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Grid Resiliency A Priority For Brookhaven Lab Continues

The US Department of Energy’s Brookhaven National Lab has been sponsoring a series of workshops designed to continue an ongoing dialogue between utilities and research institutions regarding the resiliency of the electricity grid in the wake of increasing extreme weather events.

The latest such workshop in April brought together representatives from government, academia, utilities, vendors and industry experts to discuss the issue of protecting the grid from extreme weather events, allowing utilities to keep their promises of constant power. 

Representatives from Los Alamos National Lab, Stony Brook University, Georgia Tech, Rutgers University and New York University, Orange and Rockland Utilities (ORU), Northeast Utilities, Electrical Distribution Design (EDD), ICF International, Tennessee Valley Authority, General Microgrids, Whitney Research Services, OSIsoft and ESRI were among those who attended the two-day meeting. 

A number of issues were raised over the gathering, including a keynote address from Larisa Dobriansky, senior vice president for Legal, Regulatory and Policy Affairs for General MicroGrids and former DOE Deputy Assistant Secretary for National Energy Policy, who delivered remarks on behalf of DOE’s Dan Ton. Specifically, Dobriansky spoke about the use of microgrids as a leading strategy in combating possible outages. According to Brookhaven, Dobriansky said that DOE considers microgrids as integral to DOE’s grid modernization efforts, particularly at the distribution level.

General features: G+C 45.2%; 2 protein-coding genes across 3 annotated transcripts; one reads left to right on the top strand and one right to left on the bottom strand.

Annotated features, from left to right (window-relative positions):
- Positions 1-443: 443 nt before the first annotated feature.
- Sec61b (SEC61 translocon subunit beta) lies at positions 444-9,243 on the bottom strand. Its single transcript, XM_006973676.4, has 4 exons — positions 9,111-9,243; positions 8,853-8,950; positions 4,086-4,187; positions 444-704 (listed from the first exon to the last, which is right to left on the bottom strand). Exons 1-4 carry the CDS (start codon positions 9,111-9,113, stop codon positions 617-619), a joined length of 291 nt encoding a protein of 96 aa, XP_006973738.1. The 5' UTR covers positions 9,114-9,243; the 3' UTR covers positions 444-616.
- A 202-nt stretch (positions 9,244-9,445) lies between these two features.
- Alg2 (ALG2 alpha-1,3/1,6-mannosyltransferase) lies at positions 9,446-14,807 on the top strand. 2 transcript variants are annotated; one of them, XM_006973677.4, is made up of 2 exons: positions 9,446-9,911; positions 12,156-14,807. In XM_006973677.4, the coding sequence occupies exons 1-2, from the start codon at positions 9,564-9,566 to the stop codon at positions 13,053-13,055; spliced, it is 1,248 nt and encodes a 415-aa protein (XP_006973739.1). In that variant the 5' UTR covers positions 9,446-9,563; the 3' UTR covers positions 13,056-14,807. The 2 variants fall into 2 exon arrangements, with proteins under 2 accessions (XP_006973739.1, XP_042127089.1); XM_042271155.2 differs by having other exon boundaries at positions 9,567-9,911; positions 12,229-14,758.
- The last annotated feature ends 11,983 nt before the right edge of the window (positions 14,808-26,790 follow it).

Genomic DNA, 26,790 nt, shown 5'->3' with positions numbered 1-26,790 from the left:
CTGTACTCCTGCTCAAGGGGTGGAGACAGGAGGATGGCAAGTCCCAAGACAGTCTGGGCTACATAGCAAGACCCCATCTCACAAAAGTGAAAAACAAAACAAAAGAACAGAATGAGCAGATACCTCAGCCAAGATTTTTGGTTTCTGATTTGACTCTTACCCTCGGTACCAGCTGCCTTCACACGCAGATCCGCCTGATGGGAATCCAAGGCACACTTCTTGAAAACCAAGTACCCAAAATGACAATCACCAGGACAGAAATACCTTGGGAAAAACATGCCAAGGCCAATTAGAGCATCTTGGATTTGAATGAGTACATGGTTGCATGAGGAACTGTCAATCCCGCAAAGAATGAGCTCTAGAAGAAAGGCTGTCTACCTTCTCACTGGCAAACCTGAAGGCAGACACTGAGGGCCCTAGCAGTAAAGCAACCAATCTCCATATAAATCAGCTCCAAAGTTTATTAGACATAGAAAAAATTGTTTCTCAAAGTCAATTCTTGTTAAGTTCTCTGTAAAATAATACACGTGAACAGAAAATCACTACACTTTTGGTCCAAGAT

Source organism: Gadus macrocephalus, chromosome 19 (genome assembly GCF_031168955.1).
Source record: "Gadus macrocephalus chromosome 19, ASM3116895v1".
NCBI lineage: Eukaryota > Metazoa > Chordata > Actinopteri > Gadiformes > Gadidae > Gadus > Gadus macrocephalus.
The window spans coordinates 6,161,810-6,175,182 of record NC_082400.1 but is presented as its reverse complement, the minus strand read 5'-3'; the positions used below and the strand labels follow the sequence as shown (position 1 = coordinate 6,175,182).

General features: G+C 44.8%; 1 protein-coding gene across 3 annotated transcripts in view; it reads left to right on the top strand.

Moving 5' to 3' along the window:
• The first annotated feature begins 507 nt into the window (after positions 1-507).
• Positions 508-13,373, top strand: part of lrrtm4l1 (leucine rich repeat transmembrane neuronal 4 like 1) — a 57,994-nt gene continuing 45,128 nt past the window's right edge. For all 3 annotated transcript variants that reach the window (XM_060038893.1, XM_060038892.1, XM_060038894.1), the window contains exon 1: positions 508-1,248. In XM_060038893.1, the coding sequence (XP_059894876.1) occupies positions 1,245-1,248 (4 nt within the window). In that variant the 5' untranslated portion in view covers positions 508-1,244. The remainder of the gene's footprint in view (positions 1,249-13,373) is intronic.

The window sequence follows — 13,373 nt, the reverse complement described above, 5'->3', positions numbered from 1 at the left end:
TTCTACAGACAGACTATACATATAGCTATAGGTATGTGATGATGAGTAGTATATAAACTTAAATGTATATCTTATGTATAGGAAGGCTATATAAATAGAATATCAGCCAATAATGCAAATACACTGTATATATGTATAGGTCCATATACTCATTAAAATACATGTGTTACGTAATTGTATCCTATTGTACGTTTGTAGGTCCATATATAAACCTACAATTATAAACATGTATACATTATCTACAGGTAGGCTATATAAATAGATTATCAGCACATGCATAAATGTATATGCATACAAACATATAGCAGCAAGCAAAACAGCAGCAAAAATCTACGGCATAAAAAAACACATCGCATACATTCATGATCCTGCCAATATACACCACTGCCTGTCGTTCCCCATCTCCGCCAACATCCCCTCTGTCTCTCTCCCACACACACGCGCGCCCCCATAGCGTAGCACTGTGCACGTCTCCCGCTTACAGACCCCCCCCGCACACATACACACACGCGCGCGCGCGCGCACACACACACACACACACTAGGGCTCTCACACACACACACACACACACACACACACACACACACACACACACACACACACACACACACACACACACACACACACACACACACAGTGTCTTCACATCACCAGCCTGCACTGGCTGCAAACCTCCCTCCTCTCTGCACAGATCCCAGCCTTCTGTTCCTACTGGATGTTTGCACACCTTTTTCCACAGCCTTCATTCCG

A number of others speakers contributed to the gathering, touching on a number of strategies. Charlie Scirbona, Smart Grid department manager for ORU, and Robert Broadwater, chief technology officer for EDD, identified just who the critical customers were — such as pharmacies, gas stations, traffic lights and public transportation — while Douglas McCracken, director of Emergency Preparedness for Northeast Utilities, New England’s largest utility system, presented a case study based on the 2011 Halloween snow fall. 

A full run down of the event can be found on the Brookhaven National Lab blog, but with such dialogues continuing on behind the scenes, grid resiliency in a changing climatic world is guaranteed.

 
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